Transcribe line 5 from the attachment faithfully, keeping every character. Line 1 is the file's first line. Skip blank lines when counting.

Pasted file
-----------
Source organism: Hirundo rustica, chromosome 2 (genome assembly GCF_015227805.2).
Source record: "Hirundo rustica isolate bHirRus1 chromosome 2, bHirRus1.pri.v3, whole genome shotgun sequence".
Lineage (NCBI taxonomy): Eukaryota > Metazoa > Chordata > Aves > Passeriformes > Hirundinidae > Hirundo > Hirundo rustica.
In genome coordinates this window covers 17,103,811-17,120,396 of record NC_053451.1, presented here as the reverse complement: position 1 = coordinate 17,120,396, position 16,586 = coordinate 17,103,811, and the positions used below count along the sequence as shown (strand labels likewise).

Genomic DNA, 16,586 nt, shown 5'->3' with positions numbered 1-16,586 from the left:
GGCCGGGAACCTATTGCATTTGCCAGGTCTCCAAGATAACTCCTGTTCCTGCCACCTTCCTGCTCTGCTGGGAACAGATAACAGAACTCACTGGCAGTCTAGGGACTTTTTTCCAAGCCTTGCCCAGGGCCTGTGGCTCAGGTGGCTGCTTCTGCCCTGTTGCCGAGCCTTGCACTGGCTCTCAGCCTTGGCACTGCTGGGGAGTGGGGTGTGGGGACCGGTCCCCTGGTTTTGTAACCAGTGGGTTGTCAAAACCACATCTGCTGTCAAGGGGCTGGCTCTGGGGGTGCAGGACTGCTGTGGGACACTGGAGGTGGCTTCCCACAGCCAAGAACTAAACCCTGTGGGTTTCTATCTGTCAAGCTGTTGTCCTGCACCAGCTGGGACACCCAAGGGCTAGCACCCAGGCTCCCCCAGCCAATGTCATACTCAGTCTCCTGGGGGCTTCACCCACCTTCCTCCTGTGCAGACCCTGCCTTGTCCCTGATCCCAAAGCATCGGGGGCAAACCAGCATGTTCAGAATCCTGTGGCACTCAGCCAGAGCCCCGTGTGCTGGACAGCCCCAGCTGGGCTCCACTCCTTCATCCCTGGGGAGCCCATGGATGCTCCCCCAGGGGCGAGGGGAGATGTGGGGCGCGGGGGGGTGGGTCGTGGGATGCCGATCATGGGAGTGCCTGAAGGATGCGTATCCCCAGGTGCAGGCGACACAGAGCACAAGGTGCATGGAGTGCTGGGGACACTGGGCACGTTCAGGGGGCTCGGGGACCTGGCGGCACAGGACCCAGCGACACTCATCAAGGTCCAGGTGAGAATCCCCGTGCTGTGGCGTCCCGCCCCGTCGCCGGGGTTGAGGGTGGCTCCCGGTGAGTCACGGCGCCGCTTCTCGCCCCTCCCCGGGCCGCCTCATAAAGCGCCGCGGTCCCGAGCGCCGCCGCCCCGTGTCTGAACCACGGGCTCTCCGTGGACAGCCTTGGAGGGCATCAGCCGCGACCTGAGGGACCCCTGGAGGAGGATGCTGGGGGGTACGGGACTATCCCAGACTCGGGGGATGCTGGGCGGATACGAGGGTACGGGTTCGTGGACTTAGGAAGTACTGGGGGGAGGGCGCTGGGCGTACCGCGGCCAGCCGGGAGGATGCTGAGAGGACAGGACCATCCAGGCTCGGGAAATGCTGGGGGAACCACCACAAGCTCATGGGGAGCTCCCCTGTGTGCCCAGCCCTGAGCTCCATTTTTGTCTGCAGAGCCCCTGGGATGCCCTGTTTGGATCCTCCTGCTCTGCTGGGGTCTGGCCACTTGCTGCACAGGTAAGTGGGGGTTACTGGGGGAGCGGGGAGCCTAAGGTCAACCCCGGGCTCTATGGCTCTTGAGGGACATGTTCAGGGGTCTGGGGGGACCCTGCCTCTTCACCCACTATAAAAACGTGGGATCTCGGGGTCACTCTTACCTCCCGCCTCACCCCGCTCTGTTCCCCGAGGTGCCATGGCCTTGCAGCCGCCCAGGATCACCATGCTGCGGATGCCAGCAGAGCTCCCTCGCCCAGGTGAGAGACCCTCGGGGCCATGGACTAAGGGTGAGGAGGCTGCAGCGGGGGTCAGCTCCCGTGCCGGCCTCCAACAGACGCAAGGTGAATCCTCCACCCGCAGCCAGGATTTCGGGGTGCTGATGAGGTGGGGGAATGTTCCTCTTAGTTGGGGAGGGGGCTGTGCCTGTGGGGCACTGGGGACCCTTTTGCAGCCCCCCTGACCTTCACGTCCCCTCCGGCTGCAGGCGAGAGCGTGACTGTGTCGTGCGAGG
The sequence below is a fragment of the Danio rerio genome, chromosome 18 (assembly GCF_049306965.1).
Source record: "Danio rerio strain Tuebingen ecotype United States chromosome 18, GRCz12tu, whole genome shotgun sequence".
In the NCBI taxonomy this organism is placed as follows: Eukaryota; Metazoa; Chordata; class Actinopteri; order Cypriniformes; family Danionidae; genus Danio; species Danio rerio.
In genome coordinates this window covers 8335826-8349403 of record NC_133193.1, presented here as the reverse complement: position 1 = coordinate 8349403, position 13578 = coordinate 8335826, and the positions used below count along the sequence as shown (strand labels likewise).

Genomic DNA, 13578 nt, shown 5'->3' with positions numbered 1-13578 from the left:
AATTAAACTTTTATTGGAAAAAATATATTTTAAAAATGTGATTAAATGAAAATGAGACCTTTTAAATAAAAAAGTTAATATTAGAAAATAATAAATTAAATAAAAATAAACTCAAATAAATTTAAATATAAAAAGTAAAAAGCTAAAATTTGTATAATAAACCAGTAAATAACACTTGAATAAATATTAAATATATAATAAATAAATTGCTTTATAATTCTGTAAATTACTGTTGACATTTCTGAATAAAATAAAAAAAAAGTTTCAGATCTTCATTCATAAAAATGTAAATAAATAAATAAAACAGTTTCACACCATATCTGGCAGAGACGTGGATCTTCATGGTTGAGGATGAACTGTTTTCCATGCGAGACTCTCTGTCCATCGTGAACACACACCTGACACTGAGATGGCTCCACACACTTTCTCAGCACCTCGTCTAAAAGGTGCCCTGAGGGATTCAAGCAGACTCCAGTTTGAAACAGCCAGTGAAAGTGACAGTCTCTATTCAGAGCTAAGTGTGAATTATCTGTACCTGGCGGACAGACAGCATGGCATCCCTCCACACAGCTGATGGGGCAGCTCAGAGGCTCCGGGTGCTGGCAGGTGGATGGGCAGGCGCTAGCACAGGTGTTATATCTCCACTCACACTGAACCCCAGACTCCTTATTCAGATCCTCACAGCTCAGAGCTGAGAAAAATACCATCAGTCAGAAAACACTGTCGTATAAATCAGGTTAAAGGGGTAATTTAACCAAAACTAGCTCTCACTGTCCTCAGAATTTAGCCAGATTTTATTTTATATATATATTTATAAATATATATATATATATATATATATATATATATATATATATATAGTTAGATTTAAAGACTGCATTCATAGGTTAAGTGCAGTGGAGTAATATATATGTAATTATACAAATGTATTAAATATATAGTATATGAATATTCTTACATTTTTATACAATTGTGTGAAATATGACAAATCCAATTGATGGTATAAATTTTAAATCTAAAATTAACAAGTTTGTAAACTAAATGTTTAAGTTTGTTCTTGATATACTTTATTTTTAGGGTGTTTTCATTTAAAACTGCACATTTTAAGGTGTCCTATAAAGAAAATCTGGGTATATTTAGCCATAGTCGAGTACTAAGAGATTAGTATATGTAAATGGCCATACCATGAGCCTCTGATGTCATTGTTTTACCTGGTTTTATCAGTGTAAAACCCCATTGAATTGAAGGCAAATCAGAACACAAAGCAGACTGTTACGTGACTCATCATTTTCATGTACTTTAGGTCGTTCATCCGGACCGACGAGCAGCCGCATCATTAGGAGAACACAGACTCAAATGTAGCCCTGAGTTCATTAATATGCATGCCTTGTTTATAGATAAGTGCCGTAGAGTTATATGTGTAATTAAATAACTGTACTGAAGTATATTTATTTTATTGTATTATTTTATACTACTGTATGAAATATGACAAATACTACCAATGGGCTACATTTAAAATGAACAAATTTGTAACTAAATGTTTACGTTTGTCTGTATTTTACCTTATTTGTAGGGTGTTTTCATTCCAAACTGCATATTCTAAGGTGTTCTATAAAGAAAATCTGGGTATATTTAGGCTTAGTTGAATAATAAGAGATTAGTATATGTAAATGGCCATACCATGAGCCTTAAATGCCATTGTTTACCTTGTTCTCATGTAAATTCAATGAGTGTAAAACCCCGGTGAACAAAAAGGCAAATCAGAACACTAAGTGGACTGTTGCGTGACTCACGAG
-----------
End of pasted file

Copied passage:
Genomic DNA, 16,586 nt, shown 5'->3' with positions numbered 1-16,586 from the left: